posted by greatgefilte at 2:45 PM on July 7, 2006


Malor, you're forgetting the sharks.

You can only evade them by staying in your bed, on the top of the mattress, no limbs over the side: they'll jump up and take an arm or leg clean off. Also, you drop something on the floor, it's gone, baby, until the light goes on.

The only safe way to get to the bathroom is to run like hell to the door and hope there aren't any sharks in the immediate area. Unlike the witches, the sharks aren't instantaneous, they have to swim over from the wall. Plus, once you turn on the light, no sharks.

Of course, everyone knows that the shark/witch zone stops at the line of carpet at the door, but you have to have both feet on the hall carpet, or they can still get you.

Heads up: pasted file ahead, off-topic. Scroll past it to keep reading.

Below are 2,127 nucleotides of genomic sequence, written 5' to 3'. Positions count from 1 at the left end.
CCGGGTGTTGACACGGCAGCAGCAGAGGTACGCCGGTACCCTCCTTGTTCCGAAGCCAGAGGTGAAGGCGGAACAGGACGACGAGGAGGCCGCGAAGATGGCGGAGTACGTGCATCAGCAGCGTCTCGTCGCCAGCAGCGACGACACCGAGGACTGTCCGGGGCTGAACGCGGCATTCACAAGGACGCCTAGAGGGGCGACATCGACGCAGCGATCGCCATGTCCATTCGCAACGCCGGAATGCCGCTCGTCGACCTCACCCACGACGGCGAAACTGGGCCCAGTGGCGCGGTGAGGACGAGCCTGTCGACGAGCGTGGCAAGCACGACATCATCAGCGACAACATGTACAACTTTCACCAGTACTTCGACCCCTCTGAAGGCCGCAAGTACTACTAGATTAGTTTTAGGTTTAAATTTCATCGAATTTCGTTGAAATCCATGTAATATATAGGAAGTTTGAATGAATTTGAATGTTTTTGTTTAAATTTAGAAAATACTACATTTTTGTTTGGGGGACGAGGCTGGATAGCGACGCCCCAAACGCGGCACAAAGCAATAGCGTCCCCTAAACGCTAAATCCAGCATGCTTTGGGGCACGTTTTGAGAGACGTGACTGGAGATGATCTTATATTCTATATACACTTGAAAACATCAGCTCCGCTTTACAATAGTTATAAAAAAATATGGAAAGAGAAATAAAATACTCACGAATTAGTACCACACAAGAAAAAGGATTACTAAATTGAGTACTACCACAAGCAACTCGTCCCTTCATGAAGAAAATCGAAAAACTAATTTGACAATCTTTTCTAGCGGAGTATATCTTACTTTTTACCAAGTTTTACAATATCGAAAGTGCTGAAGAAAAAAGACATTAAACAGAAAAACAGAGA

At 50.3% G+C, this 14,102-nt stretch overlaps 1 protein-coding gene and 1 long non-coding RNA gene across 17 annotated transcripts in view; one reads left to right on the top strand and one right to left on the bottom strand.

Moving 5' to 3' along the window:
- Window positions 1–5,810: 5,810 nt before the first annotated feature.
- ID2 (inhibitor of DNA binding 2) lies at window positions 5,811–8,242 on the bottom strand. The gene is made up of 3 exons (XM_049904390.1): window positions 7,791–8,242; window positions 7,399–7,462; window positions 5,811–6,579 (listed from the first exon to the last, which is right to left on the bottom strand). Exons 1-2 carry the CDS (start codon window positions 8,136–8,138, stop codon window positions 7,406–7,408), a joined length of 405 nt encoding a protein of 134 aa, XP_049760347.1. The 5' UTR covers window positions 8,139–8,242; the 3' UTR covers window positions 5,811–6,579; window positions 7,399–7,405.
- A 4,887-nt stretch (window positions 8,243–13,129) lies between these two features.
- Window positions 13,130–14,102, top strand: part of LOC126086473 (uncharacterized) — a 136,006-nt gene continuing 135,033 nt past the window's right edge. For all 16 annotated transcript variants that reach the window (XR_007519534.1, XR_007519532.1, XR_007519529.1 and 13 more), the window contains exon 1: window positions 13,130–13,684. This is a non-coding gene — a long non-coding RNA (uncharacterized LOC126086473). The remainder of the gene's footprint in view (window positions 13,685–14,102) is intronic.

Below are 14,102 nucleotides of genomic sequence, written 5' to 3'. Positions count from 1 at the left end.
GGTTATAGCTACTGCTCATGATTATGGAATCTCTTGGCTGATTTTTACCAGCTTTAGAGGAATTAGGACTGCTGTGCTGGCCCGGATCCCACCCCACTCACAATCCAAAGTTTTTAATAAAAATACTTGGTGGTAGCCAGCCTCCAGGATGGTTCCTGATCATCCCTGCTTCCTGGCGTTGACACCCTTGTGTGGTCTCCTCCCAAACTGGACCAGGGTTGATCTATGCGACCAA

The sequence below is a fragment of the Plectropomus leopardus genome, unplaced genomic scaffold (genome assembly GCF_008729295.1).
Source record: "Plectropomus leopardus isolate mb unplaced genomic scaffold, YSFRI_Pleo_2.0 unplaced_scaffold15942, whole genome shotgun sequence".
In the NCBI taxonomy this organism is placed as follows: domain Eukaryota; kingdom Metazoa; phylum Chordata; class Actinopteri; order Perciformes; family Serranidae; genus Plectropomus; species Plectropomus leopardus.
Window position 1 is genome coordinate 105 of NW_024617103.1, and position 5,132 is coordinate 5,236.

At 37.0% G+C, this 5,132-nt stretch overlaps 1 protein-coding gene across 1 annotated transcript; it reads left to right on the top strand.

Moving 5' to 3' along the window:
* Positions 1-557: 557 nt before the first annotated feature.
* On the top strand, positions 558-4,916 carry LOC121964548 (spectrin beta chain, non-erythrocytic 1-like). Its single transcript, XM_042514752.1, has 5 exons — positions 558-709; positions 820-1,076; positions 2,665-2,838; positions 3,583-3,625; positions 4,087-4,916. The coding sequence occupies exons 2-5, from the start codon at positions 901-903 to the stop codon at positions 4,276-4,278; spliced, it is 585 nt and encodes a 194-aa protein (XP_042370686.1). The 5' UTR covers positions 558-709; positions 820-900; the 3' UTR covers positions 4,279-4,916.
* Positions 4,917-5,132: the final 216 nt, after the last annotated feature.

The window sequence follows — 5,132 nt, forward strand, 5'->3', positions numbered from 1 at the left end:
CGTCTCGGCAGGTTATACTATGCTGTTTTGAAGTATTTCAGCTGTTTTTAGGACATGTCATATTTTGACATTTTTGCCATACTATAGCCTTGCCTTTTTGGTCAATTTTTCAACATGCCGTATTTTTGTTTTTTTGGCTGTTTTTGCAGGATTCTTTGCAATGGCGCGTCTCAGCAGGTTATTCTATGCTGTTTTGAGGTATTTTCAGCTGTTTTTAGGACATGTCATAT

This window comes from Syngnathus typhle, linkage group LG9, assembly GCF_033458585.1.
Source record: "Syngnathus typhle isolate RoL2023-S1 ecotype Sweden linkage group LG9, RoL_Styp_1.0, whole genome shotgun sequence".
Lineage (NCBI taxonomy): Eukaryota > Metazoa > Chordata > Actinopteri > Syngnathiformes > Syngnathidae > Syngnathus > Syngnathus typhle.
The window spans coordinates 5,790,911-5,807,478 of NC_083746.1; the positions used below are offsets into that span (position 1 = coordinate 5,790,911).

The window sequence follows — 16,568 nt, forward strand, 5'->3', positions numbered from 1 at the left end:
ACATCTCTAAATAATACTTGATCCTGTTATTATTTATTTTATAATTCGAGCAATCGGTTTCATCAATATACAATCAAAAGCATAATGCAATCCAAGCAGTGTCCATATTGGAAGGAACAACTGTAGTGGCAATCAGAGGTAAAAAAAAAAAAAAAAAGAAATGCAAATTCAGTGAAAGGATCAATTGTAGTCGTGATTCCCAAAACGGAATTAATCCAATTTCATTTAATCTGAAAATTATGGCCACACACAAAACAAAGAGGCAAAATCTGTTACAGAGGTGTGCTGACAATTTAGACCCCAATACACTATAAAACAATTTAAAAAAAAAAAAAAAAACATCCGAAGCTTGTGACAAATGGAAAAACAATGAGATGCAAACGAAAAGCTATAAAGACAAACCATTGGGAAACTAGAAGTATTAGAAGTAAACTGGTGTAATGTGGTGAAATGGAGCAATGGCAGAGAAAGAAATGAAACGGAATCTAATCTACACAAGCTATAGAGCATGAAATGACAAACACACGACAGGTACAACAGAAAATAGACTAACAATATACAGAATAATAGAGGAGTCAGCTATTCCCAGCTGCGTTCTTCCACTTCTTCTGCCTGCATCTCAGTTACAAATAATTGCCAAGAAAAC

posted by scrump at 2:49 PM on July 7, 2006


You know, very few Jews think God is up in heaven with a ledger,marking down if you happened to light a lightswitch or carry your keys on Shabbos. They do it because their communial identity is tied into these traditions, many of them enjoy the traditions, many of them enjoy identifying themselves as the sorts of Jews who try wholeheartedly to create an environment based on traditional interpretations of Jewish law, and they do it because they think there is something valuable in seperated one day as sacred from the rest of the profane week. It's not an easy task, but who said the act of making something unique and meaningful was easy?

As for loopholes -- well, they don't just exist because Jews like to worm their way out of contracts. They exist becasue a tradition may put undue hardship on a member of the community, and, if there is way within that tradition to relieve that hardship, it should be explored.